Overall I enjoyed this book a lot, and I’m going to pick up the second volume next week. I’m hoping Danny will come off a little better as the story goes on, but I’m more interested to see where Danny fits in to the history of the Iron Fist, as there’s a lot of potential in that angle.
Every so often I buy a comic which is, by my lights, pretty far out there: It’s highly stylized, or it’s got a weird narrative structure, or it has a backdrop which doesn’t make sense and isn’t supposed to make sense. For instance, the series Strange Attractors which ran for a while back in the 90s featuring an adventuress who finds that her favorite fictional heroes aren’t so fictional. Sometimes these series work for me, sometimes they don’t; that’s the thing about experimental comics: You never know what you’re going to get. In my experience such comics are rarely great, and otherwise range from pretty good to poor.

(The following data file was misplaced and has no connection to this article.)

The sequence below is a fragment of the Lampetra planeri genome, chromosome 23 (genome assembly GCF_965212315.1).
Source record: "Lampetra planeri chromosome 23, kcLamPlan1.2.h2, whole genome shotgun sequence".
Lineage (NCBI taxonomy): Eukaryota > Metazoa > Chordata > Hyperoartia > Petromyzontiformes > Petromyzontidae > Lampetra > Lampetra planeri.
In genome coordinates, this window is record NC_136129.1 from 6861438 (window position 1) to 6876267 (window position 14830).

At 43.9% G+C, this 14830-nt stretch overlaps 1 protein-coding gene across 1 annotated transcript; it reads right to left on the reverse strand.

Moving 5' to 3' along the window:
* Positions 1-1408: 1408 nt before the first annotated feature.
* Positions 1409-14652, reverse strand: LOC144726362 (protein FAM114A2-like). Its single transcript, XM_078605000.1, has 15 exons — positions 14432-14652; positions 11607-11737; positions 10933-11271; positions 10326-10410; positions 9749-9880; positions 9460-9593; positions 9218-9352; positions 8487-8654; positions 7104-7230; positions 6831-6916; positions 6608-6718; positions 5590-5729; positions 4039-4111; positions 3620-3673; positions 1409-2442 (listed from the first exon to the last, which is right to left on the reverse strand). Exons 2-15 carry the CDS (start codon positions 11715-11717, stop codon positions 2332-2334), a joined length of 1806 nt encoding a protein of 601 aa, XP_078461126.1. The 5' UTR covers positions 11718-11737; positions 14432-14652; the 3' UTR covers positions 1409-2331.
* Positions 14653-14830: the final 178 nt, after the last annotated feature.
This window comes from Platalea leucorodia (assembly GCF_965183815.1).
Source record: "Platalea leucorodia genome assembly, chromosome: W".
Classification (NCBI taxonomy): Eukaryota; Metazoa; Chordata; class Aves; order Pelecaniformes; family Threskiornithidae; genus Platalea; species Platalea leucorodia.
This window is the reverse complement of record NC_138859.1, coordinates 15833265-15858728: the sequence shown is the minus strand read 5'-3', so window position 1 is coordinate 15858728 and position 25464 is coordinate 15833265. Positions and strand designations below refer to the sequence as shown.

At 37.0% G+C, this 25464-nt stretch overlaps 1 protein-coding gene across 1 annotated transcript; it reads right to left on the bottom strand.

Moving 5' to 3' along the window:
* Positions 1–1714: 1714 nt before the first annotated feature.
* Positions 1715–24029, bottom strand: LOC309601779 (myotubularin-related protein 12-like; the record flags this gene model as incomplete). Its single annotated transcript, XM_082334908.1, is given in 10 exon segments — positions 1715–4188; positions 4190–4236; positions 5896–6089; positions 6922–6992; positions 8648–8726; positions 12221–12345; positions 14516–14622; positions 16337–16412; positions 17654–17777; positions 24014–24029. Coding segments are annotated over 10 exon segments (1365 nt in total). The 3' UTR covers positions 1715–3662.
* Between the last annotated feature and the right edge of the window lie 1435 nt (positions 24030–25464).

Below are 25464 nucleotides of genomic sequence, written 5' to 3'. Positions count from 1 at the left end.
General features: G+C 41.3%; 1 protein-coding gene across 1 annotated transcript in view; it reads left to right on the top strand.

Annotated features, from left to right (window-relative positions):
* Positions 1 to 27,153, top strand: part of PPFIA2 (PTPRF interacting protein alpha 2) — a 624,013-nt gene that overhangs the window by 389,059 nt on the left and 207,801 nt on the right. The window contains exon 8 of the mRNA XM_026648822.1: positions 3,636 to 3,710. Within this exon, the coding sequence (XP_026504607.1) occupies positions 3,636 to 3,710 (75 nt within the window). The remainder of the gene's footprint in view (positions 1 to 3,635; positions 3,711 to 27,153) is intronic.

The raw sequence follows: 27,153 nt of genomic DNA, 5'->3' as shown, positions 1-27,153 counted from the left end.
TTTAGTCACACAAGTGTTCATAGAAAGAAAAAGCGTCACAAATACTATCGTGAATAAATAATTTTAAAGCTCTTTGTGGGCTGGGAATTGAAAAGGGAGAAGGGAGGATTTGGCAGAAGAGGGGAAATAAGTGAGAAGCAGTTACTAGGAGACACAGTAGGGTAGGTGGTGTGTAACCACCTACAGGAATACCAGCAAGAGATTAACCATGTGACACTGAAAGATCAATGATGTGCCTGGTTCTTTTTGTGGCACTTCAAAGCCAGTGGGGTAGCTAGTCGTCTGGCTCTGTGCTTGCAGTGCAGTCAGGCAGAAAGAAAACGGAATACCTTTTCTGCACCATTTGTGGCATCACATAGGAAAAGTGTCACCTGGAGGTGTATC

Rex Libris is one of these comics: The titular hero is a librarian at a library on Earth, but one who has to deal with supernatural and science fictional characters bedeviling him, and he works for the Egyptian god Thoth. Deeply devoted to the needs of library patrons, he also travels far afield to deal with unreturned books. And he’s a black-suited, tough-talking, square-jawed hero type surrounded by various weird characters, such as a megalomaniacal telekinetic talking bird.
Drawn on a computer by James Turner, Rex Libris is goofy and action-packed, but I found it to be total fluff: The narrative is silly and nothing but, and the story doesn’t really go anywhere. And I guess that’s the point, just a bunch of fun, but I thought it was too lightweight, without anything to grab onto to really care about. It was a cute gag for one chapter, but it quickly felt repetitive as this collection (of the first 5 issues of the series) went on, and the overall level of humor was pretty middling: A chuckle here and there, but nothing that made me laugh out loud. The art is highly stylized and had a very stiff feel, which again I think is part of the point, a few steps beyond the modernist looks of Dean Motter‘s comics or Chassis, but it’s not at all the sort of style I’m into.
So, not really my cup of tea, though I know that others like it (such as Greg Burgas over at Comics Should Be Good). But if you enjoy unorthodox comic series, this might be for you.